OFF THE RECORD: Hiring a writer to handle your business communications isn't always a passive process. If you've hired a great writer, you should feel comfortable enough to set her free to work her magic on your business communications. Even still, you'll need to read the copy and provide appropriate feedback. This can be tricky.
If you are not 100% satisfied with the work, don’t presume the writer didn’t take your project seriously. The strong writer mulls over every single word she puts on the page.
When you offer your feedback, forget comments like, “I don’t get it,” or “I don’t like it.” This type of feedback is not specific enough to help the writer. Instead provide feedback that steers the writer in the direction you need her to go. How do you do that?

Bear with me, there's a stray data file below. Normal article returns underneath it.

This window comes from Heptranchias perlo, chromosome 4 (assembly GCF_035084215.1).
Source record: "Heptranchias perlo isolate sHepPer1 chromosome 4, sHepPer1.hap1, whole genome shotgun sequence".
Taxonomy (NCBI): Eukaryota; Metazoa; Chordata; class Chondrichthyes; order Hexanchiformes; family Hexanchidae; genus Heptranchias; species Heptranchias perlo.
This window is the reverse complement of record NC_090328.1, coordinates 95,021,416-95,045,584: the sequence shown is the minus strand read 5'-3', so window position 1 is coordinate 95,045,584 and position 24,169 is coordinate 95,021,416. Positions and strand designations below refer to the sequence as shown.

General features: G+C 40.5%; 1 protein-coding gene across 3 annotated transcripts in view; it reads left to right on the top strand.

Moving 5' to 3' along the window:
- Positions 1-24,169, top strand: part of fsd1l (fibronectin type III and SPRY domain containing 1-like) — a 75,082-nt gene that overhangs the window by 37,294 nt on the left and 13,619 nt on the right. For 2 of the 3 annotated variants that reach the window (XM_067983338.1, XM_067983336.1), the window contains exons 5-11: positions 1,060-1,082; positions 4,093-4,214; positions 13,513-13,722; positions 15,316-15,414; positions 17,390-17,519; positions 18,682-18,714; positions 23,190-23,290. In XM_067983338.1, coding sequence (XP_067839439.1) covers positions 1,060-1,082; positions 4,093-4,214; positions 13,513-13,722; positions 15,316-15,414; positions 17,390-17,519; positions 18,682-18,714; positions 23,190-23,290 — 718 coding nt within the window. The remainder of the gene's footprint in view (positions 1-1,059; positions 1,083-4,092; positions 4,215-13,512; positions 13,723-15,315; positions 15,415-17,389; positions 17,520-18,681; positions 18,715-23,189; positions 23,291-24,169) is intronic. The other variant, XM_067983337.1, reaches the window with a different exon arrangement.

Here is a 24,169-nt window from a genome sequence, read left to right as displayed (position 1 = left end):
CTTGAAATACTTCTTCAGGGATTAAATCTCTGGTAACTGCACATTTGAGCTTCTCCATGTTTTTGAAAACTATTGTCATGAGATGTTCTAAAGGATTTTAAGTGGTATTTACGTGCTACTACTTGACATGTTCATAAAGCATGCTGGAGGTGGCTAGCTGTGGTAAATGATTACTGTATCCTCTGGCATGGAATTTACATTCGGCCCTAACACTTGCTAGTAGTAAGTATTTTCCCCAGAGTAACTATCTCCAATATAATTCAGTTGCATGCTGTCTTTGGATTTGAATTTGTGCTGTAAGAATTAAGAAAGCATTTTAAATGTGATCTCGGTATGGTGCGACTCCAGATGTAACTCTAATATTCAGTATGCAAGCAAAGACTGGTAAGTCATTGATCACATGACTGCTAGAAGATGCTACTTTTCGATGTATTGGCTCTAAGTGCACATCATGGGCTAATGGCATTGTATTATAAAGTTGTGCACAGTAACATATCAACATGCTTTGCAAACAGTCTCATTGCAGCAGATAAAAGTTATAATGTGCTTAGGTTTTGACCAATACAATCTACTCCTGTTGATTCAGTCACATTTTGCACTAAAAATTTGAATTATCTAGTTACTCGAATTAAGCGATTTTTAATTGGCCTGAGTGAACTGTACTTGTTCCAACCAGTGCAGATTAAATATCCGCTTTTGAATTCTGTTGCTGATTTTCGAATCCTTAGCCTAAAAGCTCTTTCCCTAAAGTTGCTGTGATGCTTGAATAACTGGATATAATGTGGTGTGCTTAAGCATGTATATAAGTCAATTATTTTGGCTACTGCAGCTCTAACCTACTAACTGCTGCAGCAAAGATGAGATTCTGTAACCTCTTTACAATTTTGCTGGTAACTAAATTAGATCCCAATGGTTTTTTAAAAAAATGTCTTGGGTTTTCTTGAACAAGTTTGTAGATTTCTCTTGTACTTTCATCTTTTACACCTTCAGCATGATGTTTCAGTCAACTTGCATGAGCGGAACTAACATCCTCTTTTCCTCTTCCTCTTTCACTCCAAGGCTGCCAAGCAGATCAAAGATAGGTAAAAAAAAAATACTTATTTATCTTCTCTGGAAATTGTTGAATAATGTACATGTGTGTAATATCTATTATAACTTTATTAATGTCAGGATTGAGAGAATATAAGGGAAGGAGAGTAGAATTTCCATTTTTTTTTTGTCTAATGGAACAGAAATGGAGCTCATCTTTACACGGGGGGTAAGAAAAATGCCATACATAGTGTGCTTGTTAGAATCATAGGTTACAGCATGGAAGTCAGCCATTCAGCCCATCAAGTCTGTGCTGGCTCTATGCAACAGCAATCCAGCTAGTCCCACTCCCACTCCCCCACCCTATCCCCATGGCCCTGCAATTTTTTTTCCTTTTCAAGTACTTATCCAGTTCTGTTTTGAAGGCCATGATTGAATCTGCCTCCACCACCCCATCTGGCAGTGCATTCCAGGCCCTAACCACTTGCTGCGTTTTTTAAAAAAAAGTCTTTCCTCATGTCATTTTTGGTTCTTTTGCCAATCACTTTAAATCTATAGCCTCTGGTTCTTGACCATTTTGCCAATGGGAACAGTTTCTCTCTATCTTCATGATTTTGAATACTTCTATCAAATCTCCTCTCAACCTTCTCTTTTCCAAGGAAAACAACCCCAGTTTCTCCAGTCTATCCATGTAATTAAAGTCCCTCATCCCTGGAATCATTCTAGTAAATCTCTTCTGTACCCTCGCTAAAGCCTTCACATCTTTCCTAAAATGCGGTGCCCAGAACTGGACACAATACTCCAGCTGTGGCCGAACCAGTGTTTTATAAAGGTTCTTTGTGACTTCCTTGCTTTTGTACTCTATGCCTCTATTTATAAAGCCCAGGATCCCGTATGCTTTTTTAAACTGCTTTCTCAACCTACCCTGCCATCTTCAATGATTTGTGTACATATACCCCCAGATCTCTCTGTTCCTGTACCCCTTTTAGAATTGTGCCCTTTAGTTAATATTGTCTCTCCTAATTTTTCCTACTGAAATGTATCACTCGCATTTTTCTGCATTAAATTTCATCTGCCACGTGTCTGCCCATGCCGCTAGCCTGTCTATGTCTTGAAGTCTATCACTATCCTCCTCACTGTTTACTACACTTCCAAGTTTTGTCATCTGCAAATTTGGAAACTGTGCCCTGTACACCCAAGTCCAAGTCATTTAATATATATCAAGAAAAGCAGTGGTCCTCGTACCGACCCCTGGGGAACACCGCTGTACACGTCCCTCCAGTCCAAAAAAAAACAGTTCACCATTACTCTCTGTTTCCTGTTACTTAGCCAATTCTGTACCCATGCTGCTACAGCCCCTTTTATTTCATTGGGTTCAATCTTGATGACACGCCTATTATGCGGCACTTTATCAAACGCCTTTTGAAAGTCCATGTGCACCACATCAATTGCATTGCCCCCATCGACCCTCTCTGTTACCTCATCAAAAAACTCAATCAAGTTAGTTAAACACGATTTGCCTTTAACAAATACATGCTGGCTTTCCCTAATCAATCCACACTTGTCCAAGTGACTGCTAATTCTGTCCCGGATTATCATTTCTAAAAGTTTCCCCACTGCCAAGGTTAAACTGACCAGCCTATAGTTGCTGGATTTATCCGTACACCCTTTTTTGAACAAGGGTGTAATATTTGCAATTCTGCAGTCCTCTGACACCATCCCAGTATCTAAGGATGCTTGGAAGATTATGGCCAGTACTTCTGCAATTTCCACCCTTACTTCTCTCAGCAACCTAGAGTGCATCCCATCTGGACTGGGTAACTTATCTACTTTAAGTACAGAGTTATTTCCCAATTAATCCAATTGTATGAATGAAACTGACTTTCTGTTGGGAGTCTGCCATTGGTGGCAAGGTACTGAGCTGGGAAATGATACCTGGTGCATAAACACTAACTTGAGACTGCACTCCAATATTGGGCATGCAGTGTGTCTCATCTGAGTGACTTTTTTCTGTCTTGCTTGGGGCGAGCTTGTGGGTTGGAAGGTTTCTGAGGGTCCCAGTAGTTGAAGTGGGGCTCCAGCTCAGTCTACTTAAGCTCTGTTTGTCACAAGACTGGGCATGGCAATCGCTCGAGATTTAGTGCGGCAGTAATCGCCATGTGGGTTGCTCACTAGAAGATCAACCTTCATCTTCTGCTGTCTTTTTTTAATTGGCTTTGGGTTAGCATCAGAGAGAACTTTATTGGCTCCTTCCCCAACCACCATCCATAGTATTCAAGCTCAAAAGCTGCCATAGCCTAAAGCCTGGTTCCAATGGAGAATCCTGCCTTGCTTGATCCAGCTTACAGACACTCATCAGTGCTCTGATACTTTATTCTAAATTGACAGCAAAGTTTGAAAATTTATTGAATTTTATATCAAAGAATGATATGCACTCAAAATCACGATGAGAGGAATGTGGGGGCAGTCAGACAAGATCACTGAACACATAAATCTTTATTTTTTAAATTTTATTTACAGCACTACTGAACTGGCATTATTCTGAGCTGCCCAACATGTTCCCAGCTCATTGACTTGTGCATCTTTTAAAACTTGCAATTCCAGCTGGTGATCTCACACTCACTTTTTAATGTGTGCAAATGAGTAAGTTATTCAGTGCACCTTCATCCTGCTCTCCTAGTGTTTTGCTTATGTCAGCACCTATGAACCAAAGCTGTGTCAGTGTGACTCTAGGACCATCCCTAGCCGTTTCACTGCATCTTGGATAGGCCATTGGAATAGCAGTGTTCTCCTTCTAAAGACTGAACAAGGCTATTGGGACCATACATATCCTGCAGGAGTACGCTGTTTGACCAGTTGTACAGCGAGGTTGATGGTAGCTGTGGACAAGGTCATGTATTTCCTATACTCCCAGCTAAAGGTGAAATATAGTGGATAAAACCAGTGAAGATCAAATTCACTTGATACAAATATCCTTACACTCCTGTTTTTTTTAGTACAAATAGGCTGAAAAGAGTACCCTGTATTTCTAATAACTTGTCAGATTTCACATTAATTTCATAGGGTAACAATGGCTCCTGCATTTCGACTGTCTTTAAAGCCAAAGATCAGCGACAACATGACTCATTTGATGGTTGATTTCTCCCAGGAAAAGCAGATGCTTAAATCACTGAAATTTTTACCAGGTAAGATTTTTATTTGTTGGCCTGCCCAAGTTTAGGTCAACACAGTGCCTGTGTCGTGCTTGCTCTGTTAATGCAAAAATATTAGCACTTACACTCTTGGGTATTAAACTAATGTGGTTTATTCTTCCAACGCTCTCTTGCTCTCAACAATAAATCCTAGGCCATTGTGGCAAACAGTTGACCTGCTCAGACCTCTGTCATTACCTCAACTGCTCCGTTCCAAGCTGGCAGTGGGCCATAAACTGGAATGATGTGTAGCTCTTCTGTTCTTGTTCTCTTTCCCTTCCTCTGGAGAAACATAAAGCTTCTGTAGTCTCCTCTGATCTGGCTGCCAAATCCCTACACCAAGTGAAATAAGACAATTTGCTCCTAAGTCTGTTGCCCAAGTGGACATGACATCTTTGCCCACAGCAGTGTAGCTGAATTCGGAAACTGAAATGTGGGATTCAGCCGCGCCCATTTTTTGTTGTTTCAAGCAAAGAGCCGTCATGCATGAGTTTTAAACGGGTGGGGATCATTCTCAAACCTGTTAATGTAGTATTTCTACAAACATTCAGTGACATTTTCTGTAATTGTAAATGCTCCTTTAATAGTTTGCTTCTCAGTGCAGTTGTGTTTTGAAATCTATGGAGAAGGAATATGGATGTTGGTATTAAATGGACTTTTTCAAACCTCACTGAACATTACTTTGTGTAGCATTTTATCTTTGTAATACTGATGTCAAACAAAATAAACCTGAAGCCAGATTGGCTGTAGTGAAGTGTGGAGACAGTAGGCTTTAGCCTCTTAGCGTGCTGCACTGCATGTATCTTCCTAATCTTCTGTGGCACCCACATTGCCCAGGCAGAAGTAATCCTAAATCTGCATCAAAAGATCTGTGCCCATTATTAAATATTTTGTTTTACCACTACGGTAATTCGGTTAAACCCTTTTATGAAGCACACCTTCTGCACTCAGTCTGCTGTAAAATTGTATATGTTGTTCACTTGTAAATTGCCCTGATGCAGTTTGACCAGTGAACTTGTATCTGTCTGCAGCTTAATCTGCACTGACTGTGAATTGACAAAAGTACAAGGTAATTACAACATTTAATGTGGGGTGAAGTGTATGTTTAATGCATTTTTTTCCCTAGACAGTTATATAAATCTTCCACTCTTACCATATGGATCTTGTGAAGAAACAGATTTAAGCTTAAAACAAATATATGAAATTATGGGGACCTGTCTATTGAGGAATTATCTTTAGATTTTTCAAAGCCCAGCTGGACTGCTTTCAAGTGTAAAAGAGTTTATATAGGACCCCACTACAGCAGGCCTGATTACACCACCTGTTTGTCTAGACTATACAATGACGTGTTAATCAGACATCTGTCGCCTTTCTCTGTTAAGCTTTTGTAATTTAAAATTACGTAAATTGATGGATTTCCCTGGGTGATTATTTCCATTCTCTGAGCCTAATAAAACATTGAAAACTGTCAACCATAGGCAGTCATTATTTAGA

If you question the use of a word or phrase, ask yourself what you are reacting to. Consider the following:
- · Do the tone, style, and substance match your other promotional materials?
- · Is the writer misusing or not using a term specific to your industry?
If the tone, style and substance are off kilter:
- · Show the writer the Creative Brief generated during your most recent branding session. (If you don’t have a Creative Brief, click here to read my previous blog post about the Creative Briefing process. When you’re done branding call the writer back to finish your copywriting.)
- · Show the writer other promotional materials that were the outgrowth of your branding session.
If key industry-specific terms are missing from the copy or misused within the copy, simply elucidate this to the writer. Every industry has its own terms or way of using common terms that differs from other business sectors. A strong writer will be able to “translate” industry language so that your materials will be easily understood by your primary audience. You can help her by providing the information she needs to translate your industry’s lingo into lay terms.
In my next post, I'll share my thoughts about who gets the final say in editing.